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A female principal stands in front of her school.
Alum Story

How One Principal Is Building Student and Teacher Confidence

Andrea Black is going into her seventh year at Schmid Elementary. Learn how this TFA alum is empowering both her students and teachers to realize their full potential.

September 3, 2019

On a quiet August morning, Andrea Black (Atlanta, '05) is getting ready for the new school year. As the principal of Schmid Elementary in Cottage Grove Heights, she is interviewing candidates for teaching roles, helping her clerk get the main office set up, and answering questions from parents. She’s calling Chicago State University, to make sure their mascot will greet students on the first day of school. “As a leader in the building you are not just a school leader, you’re a community leader,” Andrea says. “And you have to see yourself as that.”

A Chicago native, Andrea has been at Schmid for seven years. She originally taught in the Atlanta corps, and wasn’t sure what direction her path would take as an educator. But in her third year of teaching, Andrea started to become frustrated by the limits to her impact. “I was giving 110 percent in my classroom, but ultimately there was nothing I could do about underperforming teachers as a teacher,” Andrea says. “I knew my next mission was to develop their leadership.” Soon after, she was invited to apply to Teach For America Chicago-Northwest Indiana’s school leadership partnership with Harvard’s Graduate School of Education. “That experience was amazing,” she says. “Being a girl from the notorious, infamous Englewood, and to go to Harvard, that’s something that my ancestors would never have dreamed of.”

“As a leader in the building you are not just a school leader, you’re a community leader.”

Andrea Black

Atlanta '05 Corps Member

After the program she returned to Chicago, where she became assistant principal at Schmid. In 2014, she was officially made principal, after being named interim principal by LaTanya McDade, who currently serves as Chicago Public Schools’ chief education officer.  “I have such a commitment to CPS, to a system that serves Chicago students. Chicago has and continues to need outstanding teachers and leaders for our babies, and I love being here,” Andrea says.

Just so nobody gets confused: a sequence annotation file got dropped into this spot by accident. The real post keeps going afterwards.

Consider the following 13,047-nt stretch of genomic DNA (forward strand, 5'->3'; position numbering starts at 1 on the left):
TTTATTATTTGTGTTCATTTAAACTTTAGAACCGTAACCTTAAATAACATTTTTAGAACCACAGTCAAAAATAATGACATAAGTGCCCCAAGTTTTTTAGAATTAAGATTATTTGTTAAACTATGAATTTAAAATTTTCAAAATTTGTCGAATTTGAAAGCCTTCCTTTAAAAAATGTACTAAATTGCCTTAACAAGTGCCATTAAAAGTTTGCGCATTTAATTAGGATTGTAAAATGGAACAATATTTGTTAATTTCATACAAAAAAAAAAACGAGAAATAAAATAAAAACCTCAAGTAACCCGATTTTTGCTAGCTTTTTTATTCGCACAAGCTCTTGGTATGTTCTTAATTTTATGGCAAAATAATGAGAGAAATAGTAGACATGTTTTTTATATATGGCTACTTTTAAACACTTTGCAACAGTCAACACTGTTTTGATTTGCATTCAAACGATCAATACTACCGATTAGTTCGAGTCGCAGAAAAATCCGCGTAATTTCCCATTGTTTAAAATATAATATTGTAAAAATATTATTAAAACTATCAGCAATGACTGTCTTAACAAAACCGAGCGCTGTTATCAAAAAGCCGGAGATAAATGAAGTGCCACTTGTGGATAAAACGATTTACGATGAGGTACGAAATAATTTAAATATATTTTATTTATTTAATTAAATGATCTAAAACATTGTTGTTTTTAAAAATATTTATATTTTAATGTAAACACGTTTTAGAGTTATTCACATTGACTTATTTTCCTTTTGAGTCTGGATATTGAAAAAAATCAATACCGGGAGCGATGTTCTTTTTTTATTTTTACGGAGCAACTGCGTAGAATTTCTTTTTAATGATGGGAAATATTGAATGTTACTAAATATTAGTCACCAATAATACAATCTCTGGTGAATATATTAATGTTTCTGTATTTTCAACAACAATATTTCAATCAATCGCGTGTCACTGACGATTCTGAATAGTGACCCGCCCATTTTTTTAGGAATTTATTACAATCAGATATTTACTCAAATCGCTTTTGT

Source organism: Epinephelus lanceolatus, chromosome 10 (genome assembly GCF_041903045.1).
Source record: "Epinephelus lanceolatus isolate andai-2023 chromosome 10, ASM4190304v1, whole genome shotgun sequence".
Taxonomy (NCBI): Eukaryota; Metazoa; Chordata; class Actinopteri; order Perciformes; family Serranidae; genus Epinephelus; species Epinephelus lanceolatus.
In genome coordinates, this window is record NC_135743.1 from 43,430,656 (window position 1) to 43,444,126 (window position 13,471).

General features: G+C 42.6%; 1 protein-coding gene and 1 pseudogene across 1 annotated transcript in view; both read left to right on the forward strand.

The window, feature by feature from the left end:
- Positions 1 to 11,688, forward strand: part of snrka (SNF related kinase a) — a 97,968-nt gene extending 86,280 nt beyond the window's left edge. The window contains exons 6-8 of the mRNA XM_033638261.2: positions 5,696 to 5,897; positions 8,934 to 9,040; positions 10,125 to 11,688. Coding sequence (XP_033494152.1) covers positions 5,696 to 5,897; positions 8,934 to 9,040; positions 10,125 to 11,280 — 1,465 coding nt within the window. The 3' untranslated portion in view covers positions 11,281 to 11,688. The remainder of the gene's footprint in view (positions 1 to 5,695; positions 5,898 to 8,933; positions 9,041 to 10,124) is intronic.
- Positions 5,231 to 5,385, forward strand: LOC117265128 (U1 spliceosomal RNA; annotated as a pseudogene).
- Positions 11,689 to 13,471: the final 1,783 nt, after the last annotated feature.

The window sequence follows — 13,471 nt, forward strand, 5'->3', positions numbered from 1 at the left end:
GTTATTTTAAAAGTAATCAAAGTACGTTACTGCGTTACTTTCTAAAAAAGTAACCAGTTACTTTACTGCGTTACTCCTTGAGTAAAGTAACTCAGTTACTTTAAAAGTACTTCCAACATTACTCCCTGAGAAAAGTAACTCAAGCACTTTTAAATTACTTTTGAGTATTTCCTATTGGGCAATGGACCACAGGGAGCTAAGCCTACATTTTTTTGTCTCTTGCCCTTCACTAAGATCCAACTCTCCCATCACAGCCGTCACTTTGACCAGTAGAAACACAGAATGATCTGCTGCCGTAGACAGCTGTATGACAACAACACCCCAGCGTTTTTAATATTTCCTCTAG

As the first day of school approaches, Andrea is focused on student confidence. “Too often we focus on deficits for children,” she says. “But we want them to have that growth mindset, and to do that you need to focus on their strengths.” Around the school you’ll see posters with the simple refrain ‘Schmid Scholars can…,’ a belief that carries over to the school’s focus on college. Andrea makes sure this is part of the conversation in classrooms, and hosts a College Week every year.

A poster in a school hallway.

Two years ago, a video from this week showing students singing the Auburn University fight song went viral amongst the university’s alumni community. As a result, they flew the whole class out to Auburn for a campus tour, and now they run a camp for Schmid students every summer. “For me, I didn’t hear about college in elementary school. It wasn’t a part of the conversation,” Andrea says. “I want to make sure my scholars know about college and universities. I want to build an awareness of what they can do.”

This focus on potential carries over to how she develops her teachers. “I don’t want to operate in a silo—my intention is always to work as a collaborative and build teacher capacity as leaders,” Andrea says. This has led to teachers taking real initiative—applying for grants and starting after school programs. “I want them to know leadership is not in titles,” she says.

As a small neighborhood school on the South Side, Schmid faces its fair share of challenges. Except for this past year, the budget has decreased every year Andrea has been at the school. “Trying to figure out how to support a school community, I feel like we’re batting with one hand behind our back,” she says. But every day her students walk through the front doors, she’s filled with hope. “They show you the simplicity of happiness in learning,” she says. “They want to be here, and we need to fight to give them what they deserve every single day.”